By Vanessa Drucker
Global Finance held its monthly Salon in the magazine’s New York office with Luigi Zingales, professor of entrepreneurship and finance at the Booth School of Business of the University of Chicago and author of A Capitalism for the People—Recapturing the Lost Genius of American Prosperity.
|Photo Credit: KATE FREY|
Global Finance: What prompted you to write your recent book, in which you explore corporate cronyism?
Luigi Zingales: My unease had been building since the late-1990s, as I watched the United States degenerating into a state closer to my native Italy—not in embracing the positive aspects, like the food and wine, but in embracing crony capitalism. For a long time, the US had found a successful middle ground between democracy and meritocracy, and by producing wealth for most of its citizens had generated a broad consensus and belief in the fairness of its competitive marketplace. Lately, however, restrictions to competition are increasing, along with a sense of injustice and populist resentment.
GF: What brings about those anticompetitive forces?
Zingales: Traditionally, corporations used to lobby to get the government off their backs. As they grew more skillful, their efforts went from reactive to proactive, and toward getting government in their pockets to obtain unique privileges. An inevitable surge in populism eventually generated attacks on wealth and calls for redistribution, such as punitive taxes on bankers’ bonuses. Yet ironically, in 2009 the Obama administration was simultaneously creating a public/private partnership scheme [the PPIP] that was highly favorable to private investors. The end result was a vicious cycle, whereby legitimate entrepreneurs often vanished and corrupt players lobbied hard and succeeded in building their political clout.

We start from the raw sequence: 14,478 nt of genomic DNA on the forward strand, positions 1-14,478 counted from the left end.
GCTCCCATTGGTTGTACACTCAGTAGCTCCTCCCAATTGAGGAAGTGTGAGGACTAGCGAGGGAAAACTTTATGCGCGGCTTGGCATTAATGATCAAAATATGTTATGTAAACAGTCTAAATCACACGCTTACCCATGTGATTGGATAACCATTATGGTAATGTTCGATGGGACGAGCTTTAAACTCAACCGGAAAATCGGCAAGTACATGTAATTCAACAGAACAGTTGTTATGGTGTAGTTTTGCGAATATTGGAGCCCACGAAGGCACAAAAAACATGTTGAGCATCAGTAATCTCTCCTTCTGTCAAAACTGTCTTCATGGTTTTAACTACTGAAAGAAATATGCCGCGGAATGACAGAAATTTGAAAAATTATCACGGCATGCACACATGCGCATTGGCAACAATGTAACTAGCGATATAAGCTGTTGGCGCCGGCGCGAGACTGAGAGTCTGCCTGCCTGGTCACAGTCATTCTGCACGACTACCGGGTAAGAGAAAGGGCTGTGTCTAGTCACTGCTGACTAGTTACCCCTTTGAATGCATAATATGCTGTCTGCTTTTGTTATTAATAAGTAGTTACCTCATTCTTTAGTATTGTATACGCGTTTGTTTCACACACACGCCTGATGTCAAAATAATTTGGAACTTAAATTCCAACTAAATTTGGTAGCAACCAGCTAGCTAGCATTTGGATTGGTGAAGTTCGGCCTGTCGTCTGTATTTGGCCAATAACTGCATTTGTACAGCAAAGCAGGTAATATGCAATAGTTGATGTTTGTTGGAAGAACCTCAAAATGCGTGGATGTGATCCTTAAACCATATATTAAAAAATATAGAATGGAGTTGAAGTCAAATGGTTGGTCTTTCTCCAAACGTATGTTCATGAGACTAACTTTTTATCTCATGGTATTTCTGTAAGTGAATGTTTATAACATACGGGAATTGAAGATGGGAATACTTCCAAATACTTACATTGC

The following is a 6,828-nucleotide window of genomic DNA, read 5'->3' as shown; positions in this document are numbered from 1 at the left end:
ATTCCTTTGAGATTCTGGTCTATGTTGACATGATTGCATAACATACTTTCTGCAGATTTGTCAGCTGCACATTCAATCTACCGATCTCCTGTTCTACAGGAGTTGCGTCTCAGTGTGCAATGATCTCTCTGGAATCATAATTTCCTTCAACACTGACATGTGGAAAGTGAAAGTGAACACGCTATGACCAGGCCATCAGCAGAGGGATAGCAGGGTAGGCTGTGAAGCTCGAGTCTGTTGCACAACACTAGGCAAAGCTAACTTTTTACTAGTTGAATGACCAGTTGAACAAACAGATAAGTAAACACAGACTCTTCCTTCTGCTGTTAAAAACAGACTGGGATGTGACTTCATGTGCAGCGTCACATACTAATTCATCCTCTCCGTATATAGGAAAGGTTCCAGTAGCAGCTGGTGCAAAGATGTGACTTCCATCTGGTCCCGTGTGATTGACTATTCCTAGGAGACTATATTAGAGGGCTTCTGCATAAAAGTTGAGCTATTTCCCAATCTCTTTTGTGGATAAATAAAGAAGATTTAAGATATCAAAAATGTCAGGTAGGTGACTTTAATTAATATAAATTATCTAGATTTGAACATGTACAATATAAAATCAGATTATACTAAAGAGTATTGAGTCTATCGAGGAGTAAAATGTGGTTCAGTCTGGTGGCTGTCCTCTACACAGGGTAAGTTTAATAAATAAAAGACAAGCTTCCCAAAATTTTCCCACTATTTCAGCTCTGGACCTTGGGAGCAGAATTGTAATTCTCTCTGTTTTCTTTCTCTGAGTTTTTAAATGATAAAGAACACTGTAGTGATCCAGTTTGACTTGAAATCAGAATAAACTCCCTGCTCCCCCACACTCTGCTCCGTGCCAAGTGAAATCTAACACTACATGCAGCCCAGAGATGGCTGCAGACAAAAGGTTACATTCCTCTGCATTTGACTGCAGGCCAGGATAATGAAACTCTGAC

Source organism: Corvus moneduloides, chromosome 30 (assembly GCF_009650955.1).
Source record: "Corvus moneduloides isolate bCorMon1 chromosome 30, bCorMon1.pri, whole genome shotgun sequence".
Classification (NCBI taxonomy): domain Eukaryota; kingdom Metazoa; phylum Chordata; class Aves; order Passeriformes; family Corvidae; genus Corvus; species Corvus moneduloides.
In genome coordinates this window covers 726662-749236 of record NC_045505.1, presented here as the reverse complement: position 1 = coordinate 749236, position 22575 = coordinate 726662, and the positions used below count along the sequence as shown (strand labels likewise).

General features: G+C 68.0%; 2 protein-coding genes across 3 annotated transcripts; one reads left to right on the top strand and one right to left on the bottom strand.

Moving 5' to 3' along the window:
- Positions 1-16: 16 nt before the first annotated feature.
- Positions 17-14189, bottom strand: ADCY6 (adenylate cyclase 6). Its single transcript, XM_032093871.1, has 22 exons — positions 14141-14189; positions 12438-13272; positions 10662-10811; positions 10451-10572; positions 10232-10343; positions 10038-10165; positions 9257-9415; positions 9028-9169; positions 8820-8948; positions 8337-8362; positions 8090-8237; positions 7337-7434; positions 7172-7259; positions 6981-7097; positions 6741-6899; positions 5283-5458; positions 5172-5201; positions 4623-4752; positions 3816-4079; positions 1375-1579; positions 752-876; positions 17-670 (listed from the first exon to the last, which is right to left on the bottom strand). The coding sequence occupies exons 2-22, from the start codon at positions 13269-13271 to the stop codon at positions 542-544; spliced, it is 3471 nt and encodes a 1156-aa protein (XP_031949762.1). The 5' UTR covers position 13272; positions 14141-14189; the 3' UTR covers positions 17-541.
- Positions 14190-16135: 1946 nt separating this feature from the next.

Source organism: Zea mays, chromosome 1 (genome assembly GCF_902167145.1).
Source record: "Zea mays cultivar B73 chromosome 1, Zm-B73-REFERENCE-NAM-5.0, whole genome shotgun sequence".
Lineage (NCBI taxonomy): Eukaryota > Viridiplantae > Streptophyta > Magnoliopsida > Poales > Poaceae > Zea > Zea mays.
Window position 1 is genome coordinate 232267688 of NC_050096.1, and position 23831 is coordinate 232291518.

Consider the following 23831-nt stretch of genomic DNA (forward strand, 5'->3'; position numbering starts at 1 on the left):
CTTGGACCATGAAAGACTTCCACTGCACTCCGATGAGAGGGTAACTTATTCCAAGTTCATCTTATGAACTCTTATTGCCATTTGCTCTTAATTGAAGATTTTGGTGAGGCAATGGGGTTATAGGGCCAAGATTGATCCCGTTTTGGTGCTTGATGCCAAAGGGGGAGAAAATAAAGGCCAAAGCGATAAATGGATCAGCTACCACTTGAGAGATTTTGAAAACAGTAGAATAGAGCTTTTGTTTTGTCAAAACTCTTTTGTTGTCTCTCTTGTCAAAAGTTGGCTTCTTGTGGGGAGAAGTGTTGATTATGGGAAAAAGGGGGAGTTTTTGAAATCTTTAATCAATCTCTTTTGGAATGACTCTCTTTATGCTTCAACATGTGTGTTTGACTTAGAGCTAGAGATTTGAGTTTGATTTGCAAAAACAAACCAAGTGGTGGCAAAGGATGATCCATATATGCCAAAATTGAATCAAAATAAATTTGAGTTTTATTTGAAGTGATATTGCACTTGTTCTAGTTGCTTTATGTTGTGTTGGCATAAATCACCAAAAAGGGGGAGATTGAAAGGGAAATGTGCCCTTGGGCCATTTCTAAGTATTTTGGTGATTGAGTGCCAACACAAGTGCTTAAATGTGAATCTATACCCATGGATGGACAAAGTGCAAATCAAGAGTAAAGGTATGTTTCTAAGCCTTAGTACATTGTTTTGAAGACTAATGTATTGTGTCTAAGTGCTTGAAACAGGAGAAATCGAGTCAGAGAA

GF: How can we interrupt and fix that vicious cycle?
Zingales: For one thing, regulation needs to be simple and limited. That’s why I support a return to Glass-Steagall [the Banking Act of 1933], the Depression-era legislation that separated commercial and investment banking activities. It may be economically inefficient to do so, but what is the next-best-feasible alternative?
GF: What are some solutions?
Zingales: We might consider a progressive tax on lobbying, to counteract distortions. Or we could enlarge the notion of antitrust. Today’s commissions perform cost/benefit analyses as they study the trade-offs derived from mergers, but they neglect the concept that merged entities become more powerful politically.
GF: But can that theme translate into a global arena?
Zingales: It’s true that countries seek national corporate champions to fight on the global stage, while ignoring monopoly effects. Realistically, it’s hard to limit that without global regulation, and much easier for a few corporations to coordinate on a global level than for regulators to harmonize.
GF: You serve on the board of Telecom Italia. How is your experience there instructive?
Zingales: I was actually invited on the board as a last-minute substitute. But I accepted because I perceived a new order in the world, and I welcomed an opportunity to shape it. Boards need a joker figure, someone who can speak out without fear of getting beheaded.
GF: Are you a jester? A libertarian? A free marketeer who still supports regulation?
Zingales: My platform cuts across the traditional ideological spectrum, which is both a frustration and an excitement. I don’t fit into a box. Most people who refuse to follow a path of logic are protecting their own ideological or vested interests. I try to maintain a logical intellectual rigor.